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Java is write-once-run-anywhere-that-has-a-compatible-JVM. C++ is write-once-compile-anywhere. You are correct that you need to use a bit of preprocessor magic and be careful to write portable code in order to make your C++ code portable. However, when you're writing a game, the only platform-specific code you really need is for file system and networking operations, so that's not very difficult. Sure, you can forego ALL of that code with Java, but you will NEVER get your Java app to run on iOS, whereas even a C++ app not written for portability will work on iOS with a little extra effort. –  Mitch Lindgren Jul 30 '11 at 1:49
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Additionally, if you're targetting any combination of platforms more varied than Windows/Linux/OS X, you will probably need platform specific code with Java anyway because of how implementations vary. You could not, for instance, take Minecraft and build it for Android without any changes. (To be fair, that's because Android is "not really" Java, but the same applies to many other platforms.) –  Mitch Lindgren Jul 30 '11 at 1:53
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Thanks for those helpful comments (+1 for each one and also for your answer now). The only point I would differ on is that the Android OS doesn't have a typical JVM like other platforms do, although it does run Java classes -- there are many unique requirements that make it a very different JVM environment (which is unfortunate, and I hope that Google will change this in the future so that stand-alone applications can be used some day, although I suspect this may create some major architectural challenges mostly centred around the GUI). –  Randolf Richardson Jul 30 '11 at 2:57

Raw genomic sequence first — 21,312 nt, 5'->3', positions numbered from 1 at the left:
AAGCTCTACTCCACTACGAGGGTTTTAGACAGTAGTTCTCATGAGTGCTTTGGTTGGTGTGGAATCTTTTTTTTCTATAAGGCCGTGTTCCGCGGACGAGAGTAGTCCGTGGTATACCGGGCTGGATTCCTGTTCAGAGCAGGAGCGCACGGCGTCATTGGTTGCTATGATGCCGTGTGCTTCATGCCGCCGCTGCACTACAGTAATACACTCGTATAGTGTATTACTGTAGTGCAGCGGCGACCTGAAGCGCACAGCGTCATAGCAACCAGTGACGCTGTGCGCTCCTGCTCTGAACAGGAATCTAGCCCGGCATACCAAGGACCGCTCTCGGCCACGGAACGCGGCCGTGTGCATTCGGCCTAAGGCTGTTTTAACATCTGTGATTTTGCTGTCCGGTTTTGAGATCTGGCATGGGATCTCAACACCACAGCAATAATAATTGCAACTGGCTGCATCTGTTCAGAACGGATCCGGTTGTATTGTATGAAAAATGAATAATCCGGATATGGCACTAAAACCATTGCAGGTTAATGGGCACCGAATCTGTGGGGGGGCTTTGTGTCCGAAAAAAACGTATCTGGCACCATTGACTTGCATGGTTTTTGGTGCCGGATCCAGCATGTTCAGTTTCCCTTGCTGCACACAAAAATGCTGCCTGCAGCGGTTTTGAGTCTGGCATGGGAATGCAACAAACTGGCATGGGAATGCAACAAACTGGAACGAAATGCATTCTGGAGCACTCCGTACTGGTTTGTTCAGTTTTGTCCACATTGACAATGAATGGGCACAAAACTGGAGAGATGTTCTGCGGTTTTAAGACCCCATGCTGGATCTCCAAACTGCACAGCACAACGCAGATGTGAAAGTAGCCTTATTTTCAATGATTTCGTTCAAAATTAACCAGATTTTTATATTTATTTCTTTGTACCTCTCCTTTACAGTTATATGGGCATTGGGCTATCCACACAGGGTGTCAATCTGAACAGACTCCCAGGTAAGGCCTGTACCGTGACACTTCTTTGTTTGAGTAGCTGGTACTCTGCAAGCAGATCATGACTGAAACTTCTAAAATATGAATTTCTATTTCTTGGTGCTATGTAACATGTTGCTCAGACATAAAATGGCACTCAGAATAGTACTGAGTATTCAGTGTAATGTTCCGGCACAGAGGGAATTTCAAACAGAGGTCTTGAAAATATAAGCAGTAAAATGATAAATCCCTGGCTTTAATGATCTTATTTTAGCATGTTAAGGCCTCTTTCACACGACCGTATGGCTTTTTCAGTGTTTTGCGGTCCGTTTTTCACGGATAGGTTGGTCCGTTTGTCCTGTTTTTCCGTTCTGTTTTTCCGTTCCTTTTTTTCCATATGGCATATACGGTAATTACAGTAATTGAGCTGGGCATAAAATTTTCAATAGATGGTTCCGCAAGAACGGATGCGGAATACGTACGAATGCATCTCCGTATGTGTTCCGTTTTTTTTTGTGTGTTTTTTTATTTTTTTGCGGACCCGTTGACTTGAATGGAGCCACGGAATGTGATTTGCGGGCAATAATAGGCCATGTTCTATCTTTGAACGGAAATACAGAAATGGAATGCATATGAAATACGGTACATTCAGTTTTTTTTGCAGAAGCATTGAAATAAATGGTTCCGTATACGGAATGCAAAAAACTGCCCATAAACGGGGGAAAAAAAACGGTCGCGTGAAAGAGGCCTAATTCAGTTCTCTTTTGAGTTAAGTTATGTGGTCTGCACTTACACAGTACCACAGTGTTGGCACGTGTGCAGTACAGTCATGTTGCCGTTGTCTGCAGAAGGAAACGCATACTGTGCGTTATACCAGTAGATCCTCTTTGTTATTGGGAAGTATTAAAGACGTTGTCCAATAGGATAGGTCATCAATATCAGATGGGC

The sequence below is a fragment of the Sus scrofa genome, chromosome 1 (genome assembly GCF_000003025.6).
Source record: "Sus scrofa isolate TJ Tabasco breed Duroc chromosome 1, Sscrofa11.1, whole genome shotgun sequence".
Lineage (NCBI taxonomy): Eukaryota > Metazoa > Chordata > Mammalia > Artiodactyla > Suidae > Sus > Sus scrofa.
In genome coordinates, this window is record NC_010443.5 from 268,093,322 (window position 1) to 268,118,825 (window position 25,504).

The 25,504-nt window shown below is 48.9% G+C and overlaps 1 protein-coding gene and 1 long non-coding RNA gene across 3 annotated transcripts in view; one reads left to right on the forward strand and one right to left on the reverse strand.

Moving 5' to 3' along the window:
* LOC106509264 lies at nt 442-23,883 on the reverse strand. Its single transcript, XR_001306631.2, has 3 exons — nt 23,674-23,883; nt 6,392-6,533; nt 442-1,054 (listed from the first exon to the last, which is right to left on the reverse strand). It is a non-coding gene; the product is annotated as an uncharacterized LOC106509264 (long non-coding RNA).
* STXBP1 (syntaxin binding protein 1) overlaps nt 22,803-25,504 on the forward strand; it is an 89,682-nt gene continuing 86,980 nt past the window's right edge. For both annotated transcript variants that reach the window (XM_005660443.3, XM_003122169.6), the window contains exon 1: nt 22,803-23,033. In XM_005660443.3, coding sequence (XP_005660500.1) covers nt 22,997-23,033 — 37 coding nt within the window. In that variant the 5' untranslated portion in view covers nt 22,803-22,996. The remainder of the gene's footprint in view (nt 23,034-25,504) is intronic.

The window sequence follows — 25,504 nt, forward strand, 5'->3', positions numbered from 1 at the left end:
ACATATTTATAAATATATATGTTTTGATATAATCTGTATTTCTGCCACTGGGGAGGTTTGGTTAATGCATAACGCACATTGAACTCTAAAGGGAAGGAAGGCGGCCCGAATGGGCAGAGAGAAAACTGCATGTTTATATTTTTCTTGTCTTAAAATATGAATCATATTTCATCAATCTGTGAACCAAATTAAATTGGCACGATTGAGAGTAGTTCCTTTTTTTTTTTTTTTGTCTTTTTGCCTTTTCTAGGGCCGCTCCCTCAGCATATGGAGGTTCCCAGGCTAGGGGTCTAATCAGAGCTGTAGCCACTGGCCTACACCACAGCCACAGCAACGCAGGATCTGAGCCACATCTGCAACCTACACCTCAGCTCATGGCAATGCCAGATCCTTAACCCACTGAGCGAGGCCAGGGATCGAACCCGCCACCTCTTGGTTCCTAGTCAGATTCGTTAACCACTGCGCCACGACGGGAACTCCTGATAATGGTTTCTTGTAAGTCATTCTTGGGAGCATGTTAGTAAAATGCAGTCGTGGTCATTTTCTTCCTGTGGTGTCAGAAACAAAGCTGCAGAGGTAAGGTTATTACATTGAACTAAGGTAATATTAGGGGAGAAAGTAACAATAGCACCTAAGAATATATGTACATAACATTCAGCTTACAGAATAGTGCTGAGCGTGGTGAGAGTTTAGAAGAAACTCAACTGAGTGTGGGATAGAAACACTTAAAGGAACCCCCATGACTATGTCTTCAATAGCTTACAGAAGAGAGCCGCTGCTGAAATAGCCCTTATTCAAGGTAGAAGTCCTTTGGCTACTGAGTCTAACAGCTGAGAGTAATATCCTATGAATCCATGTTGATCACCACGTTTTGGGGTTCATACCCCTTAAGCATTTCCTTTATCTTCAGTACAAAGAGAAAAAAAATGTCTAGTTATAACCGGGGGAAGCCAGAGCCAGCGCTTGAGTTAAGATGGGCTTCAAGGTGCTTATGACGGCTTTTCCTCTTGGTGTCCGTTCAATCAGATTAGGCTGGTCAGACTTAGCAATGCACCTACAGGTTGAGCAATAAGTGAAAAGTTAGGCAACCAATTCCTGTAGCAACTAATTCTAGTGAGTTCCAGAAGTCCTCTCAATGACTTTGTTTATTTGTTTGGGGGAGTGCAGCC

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Also, in the interest of fairness, I forgot to mention that threading code is platform specific in C/C++ and that's quite a bit more difficult to manage than I/O. So that's a big win for Java. –  Mitch Lindgren Jul 30 '11 at 5:40
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I use threading heavily. I used to program with pthreads in ASM (using the C calling convention) many years ago, and I agree with you that threading is very inconsistently implemented across different OSes. I also find that most people seem to have a lot of trouble programming threads, which is why I believe the forking model is still so popular. Regarding downvoting, I've never done that (my profile should confirm that) because I believe that if a question really has some problems that it should instead be closed (or even deleted) if the author isn't willing to improve it. –  Randolf Richardson Jul 30 '11 at 16:23